Anyone can create steam with a little water and heat. You do it every time you heat water to make spaghetti or tea, but steam can actually serve a useful purpose, too. Of course, you can't power a train with your tea kettle, but industrial applications of the same general principle enable people to create steam in massive quantities so that they can power industrial equipment, move locomotives and even generate electricity! There are different types of boilers that can be used, each with distinct advantages and disadvantages, but if you know how they work from the inside out, you understand the secret of their incredible potential.
Fire and Water
Two of the most distinctly different types of boilers are fire tube and water tube boilers. In a fire tube boiler, burning fuel creates hot gas that travels through a series of tubes inside the boiler. The tubes actually course through a tank of water, and as the hot gas circulates in the tubes, heat passes through the walls of those tubes and heat the water. As the water heats, it evaporates into steam, which exits the boiler to provide power in whatever capacity it needs.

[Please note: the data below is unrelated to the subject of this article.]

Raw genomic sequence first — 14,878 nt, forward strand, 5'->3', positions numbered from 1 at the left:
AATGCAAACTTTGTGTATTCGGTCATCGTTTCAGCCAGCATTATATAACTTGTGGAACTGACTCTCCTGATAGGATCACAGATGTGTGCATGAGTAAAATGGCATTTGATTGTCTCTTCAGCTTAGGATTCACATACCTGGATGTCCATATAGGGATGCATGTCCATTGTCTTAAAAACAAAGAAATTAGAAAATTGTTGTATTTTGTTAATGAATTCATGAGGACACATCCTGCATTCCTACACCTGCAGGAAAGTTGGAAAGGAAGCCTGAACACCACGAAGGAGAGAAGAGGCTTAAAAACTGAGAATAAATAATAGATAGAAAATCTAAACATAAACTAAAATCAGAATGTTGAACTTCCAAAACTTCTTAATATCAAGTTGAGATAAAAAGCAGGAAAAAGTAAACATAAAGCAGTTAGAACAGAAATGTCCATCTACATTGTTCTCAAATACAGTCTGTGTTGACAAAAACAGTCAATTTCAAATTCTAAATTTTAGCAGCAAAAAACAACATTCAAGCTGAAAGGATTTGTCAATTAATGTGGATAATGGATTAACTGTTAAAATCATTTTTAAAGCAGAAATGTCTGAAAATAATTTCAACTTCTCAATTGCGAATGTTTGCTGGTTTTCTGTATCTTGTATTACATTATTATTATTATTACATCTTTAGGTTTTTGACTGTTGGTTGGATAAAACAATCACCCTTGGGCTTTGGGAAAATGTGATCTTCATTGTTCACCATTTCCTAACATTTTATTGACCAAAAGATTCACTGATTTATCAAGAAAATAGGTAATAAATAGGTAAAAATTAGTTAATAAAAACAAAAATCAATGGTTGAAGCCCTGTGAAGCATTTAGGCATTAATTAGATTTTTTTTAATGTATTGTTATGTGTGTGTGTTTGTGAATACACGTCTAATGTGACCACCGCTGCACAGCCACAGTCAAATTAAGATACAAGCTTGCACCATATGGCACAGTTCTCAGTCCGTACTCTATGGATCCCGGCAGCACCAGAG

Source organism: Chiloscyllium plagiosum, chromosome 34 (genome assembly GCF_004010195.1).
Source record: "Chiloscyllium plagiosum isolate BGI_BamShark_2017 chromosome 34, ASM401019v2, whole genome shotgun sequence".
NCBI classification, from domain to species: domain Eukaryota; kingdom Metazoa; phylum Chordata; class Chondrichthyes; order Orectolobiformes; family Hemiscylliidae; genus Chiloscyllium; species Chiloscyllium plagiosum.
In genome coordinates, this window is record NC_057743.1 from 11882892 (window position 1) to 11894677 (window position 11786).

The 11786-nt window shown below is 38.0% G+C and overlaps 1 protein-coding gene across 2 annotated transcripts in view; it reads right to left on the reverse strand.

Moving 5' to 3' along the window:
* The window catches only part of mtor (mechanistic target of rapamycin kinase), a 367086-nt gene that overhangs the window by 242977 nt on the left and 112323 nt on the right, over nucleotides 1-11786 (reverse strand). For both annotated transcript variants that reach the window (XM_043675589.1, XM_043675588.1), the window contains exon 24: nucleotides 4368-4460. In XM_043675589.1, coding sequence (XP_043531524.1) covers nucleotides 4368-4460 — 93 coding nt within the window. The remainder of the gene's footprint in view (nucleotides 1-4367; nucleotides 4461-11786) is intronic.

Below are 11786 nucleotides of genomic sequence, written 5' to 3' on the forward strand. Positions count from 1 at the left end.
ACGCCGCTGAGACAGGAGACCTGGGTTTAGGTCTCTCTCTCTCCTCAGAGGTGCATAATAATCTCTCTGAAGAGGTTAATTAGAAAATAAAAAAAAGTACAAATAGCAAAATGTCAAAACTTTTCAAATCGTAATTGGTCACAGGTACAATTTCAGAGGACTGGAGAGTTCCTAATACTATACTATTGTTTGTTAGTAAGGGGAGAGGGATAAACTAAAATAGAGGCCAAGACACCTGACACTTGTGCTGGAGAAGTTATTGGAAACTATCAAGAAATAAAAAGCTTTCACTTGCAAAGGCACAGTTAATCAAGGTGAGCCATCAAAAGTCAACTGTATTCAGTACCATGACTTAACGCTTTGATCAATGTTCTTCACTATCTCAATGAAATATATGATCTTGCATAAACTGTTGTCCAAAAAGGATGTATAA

Compare this to a water tube boiler, which operates in a manner that is both remarkably similar and fundamentally different. Like a fire tube boiler, this model has a series of tubes and a fuel burner that creates hot gas. Instead of the gas circulating through the tubes, though, in this model, water circulates through the tubes. The hot gas fills the air outside the tubes, and heats the water from the outside in. Hot water rises to the tops of the tubes, where the steam collects and flows out of the boiler while cooler water circulates back down.
While water tube boilers first appeared in the 1700's, they did not become particularly popular for at least 100 years. This is because these types of boilers were, at the time, quite revolutionary—they were so advanced and complex that engineers struggled to perfect the design. They were not the...